Posts tagged ‘latinos’

Latinos “Making the Next Generation”

By js, 20 January, 2010, No Comment

Sarita E. Brown “Making the Next Generation Our Greatest Resource” pgs 83-100

I first came across Brown’s name when I saw an Excellencia presentation and realized that some of the programs which have been implemented at this campus could qualify for the recognition which Excellencia gives annually.

I also remember watching a recording of a panel presentation in which she participated. The activities which she is involved in demonstrate the conviction of the words in this essay.

Her focus is on education. She says

“Decisive action, guided by clear goals, and sustained commitment, is required to capture the promise of tomorrow offered America by the sheer size and thriving raw talent of the Latino community” (Brown, 84).

Brown cites Steve Murdoch, Texas demographer, to provide evidence of what she terms the “sheer size”

Texas will become less than one-half Ango in the next few eyars and is likely to have a Hispanic majority . . . .This pattern suggests that the State’s future will be increasingly tied to its non-Anglo populations and that the way non-Anglo populations grow and change will largely determine the future of Texas (87)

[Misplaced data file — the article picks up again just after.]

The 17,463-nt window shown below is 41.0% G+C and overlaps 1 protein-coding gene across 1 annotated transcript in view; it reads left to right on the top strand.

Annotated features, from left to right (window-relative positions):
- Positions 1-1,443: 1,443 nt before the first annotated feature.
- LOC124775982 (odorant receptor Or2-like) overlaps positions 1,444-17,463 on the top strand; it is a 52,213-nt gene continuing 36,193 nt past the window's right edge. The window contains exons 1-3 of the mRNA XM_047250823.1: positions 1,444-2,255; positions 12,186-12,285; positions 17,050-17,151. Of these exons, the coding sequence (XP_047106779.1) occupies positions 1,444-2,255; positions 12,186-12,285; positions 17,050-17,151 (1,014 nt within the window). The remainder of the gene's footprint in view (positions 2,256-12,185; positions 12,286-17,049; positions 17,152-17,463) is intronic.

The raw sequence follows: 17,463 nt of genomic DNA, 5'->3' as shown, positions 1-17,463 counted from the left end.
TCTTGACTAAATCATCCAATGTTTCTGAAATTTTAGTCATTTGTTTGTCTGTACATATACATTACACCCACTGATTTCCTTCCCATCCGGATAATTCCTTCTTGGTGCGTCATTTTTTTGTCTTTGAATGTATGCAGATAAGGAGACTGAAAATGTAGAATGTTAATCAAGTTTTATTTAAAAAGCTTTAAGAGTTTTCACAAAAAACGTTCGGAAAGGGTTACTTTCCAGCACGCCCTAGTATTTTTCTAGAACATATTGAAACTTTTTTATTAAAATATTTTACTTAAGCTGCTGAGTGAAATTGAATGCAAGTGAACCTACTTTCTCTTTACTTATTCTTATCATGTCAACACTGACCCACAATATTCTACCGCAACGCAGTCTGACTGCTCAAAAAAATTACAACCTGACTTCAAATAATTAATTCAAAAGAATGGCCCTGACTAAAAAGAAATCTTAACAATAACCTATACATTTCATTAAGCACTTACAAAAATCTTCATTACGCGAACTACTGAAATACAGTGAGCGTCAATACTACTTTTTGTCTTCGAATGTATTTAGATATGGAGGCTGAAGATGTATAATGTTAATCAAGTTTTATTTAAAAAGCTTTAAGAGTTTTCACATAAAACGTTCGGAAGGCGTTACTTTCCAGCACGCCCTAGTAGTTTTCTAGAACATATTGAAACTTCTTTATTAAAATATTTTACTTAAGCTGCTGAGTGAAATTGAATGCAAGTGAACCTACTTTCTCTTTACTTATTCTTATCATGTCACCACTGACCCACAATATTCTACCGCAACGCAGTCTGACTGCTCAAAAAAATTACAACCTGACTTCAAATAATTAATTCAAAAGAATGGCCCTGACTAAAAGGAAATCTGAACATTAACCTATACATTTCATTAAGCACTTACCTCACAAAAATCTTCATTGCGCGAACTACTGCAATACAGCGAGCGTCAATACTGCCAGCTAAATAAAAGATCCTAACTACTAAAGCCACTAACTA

Latinos and the Nation’s Future

By js, 17 January, 2010, No Comment

I can’t decide yet what to think about this book.

In some sections, I thought I was the audience of the book, while in others I thought I was NOT the intended audience.

The arguments weave back and forth using the term “American” and “Latino.”

I think it would be fascinating to do a study to see how different readers react to this book. Who considers herself “American” and who considers herself “Latino” and what happens when a reader identifies with both labels.

That schizophrenia was exactly my dilemma as I read it. At what point was I being addressed and urged to “shift” my efforts and when was I urged to “understand.”

Race and Technology

By js, 13 January, 2010, No Comment

www.nytimes.com
Over the last 15 years, the percentage and the number of black and Mexican-American students at law schools have fallen.

www.nytimes.com
YouTube. Facebook. The Kindle. Now a tablet. New technology is creating new generation gaps.
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